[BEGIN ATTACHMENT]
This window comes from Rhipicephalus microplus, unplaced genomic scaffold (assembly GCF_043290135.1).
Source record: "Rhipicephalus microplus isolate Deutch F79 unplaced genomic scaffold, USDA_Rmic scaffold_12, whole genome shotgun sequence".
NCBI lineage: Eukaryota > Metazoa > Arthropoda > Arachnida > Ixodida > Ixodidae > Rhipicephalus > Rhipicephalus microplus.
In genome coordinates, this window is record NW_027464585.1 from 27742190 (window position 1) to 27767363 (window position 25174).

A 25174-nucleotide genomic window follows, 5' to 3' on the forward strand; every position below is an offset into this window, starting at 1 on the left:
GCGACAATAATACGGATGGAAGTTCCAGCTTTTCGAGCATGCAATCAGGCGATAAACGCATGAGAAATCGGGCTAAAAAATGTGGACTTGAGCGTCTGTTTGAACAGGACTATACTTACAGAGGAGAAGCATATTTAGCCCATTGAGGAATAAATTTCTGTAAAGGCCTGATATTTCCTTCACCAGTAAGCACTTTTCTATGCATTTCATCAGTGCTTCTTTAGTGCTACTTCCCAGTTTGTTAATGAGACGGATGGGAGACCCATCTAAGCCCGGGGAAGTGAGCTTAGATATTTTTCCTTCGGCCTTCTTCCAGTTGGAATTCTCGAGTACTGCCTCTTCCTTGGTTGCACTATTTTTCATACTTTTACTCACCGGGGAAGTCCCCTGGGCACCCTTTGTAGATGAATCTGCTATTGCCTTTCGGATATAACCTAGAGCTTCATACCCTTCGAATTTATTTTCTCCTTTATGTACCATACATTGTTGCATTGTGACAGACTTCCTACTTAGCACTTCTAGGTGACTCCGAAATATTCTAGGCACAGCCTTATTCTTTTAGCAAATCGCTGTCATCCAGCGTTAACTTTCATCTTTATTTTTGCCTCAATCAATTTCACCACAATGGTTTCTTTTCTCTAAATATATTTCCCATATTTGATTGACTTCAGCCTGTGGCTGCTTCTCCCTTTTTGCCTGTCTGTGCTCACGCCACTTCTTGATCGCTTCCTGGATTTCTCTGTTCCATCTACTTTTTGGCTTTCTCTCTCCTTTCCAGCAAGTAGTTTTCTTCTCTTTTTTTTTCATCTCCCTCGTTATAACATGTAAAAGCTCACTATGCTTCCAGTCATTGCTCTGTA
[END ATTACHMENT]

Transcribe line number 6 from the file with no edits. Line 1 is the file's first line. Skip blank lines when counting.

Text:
GCGACAATAATACGGATGGAAGTTCCAGCTTTTCGAGCATGCAATCAGGCGATAAACGCATGAGAAATCGGGCTAAAAAATGTGGACTTGAGCGTCTGTTTGAACAGGACTATACTTACAGAGGAGAAGCATATTTAGCCCATTGAGGAATAAATTTCTGTAAAGGCCTGATATTTCCTTCACCAGTAAGCACTTTTCTATGCATTTCATCAGTGCTTCTTTAGTGCTACTTCCCAGTTTGTTAATGAGACGGATGGGAGACCCATCTAAGCCCGGGGAAGTGAGCTTAGATATTTTTCCTTCGGCCTTCTTCCAGTTGGAATTCTCGAGTACTGCCTCTTCCTTGGTTGCACTATTTTTCATACTTTTACTCACCGGGGAAGTCCCCTGGGCACCCTTTGTAGATGAATCTGCTATTGCCTTTCGGATATAACCTAGAGCTTCATACCCTTCGAATTTATTTTCTCCTTTATGTACCATACATTGTTGCATTGTGACAGACTTCCTACTTAGCACTTCTAGGTGACTCCGAAATATTCTAGGCACAGCCTTATTCTTTTAGCAAATCGCTGTCATCCAGCGTTAACTTTCATCTTTATTTTTGCCTCAATCAATTTCACCACAATGGTTTCTTTTCTCTAAATATATTTCCCATATTTGATTGACTTCAGCCTGTGGCTGCTTCTCCCTTTTTGCCTGTCTGTGCTCACGCCACTTCTTGATCGCTTCCTGGATTTCTCTGTTCCATCTACTTTTTGGCTTTCTCTCTCCTTTCCAGCAAGTAGTTTTCTTCTCTTTTTTTTTCATCTCCCTCGTTATAACATGTAAAAGCTCACTATGCTTCCAGTCATTGCTCTGTA